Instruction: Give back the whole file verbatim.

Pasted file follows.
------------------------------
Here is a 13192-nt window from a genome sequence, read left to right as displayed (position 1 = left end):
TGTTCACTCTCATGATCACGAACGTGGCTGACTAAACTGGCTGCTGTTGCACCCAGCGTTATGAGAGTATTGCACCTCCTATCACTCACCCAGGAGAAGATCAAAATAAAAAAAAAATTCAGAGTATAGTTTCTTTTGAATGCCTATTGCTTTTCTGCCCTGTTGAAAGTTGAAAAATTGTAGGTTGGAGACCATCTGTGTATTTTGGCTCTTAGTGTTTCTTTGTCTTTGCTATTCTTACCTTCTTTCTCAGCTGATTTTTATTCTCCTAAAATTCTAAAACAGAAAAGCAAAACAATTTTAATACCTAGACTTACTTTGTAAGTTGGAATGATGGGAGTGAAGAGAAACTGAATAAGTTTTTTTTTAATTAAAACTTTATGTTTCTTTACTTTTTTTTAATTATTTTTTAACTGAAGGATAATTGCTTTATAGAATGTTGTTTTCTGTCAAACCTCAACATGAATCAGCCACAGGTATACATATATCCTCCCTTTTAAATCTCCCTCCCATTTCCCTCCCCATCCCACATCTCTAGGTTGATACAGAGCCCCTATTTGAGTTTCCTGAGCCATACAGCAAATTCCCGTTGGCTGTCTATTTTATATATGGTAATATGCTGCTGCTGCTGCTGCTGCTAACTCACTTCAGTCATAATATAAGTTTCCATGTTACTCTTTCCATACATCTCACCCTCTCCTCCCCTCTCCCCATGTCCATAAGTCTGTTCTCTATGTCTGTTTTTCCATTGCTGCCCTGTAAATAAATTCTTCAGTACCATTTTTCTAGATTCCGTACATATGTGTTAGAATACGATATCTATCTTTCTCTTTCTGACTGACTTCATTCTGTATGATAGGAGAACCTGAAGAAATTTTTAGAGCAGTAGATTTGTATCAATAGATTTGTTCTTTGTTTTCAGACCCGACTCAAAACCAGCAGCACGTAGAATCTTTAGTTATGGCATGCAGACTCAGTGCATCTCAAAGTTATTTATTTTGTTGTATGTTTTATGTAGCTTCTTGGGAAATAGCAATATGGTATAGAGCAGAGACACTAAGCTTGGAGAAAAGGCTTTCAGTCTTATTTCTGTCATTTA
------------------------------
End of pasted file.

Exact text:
Here is a 13192-nt window from a genome sequence, read left to right as displayed (position 1 = left end):
TGTTCACTCTCATGATCACGAACGTGGCTGACTAAACTGGCTGCTGTTGCACCCAGCGTTATGAGAGTATTGCACCTCCTATCACTCACCCAGGAGAAGATCAAAATAAAAAAAAAATTCAGAGTATAGTTTCTTTTGAATGCCTATTGCTTTTCTGCCCTGTTGAAAGTTGAAAAATTGTAGGTTGGAGACCATCTGTGTATTTTGGCTCTTAGTGTTTCTTTGTCTTTGCTATTCTTACCTTCTTTCTCAGCTGATTTTTATTCTCCTAAAATTCTAAAACAGAAAAGCAAAACAATTTTAATACCTAGACTTACTTTGTAAGTTGGAATGATGGGAGTGAAGAGAAACTGAATAAGTTTTTTTTTAATTAAAACTTTATGTTTCTTTACTTTTTTTTAATTATTTTTTAACTGAAGGATAATTGCTTTATAGAATGTTGTTTTCTGTCAAACCTCAACATGAATCAGCCACAGGTATACATATATCCTCCCTTTTAAATCTCCCTCCCATTTCCCTCCCCATCCCACATCTCTAGGTTGATACAGAGCCCCTATTTGAGTTTCCTGAGCCATACAGCAAATTCCCGTTGGCTGTCTATTTTATATATGGTAATATGCTGCTGCTGCTGCTGCTGCTAACTCACTTCAGTCATAATATAAGTTTCCATGTTACTCTTTCCATACATCTCACCCTCTCCTCCCCTCTCCCCATGTCCATAAGTCTGTTCTCTATGTCTGTTTTTCCATTGCTGCCCTGTAAATAAATTCTTCAGTACCATTTTTCTAGATTCCGTACATATGTGTTAGAATACGATATCTATCTTTCTCTTTCTGACTGACTTCATTCTGTATGATAGGAGAACCTGAAGAAATTTTTAGAGCAGTAGATTTGTATCAATAGATTTGTTCTTTGTTTTCAGACCCGACTCAAAACCAGCAGCACGTAGAATCTTTAGTTATGGCATGCAGACTCAGTGCATCTCAAAGTTATTTATTTTGTTGTATGTTTTATGTAGCTTCTTGGGAAATAGCAATATGGTATAGAGCAGAGACACTAAGCTTGGAGAAAAGGCTTTCAGTCTTATTTCTGTCATTTA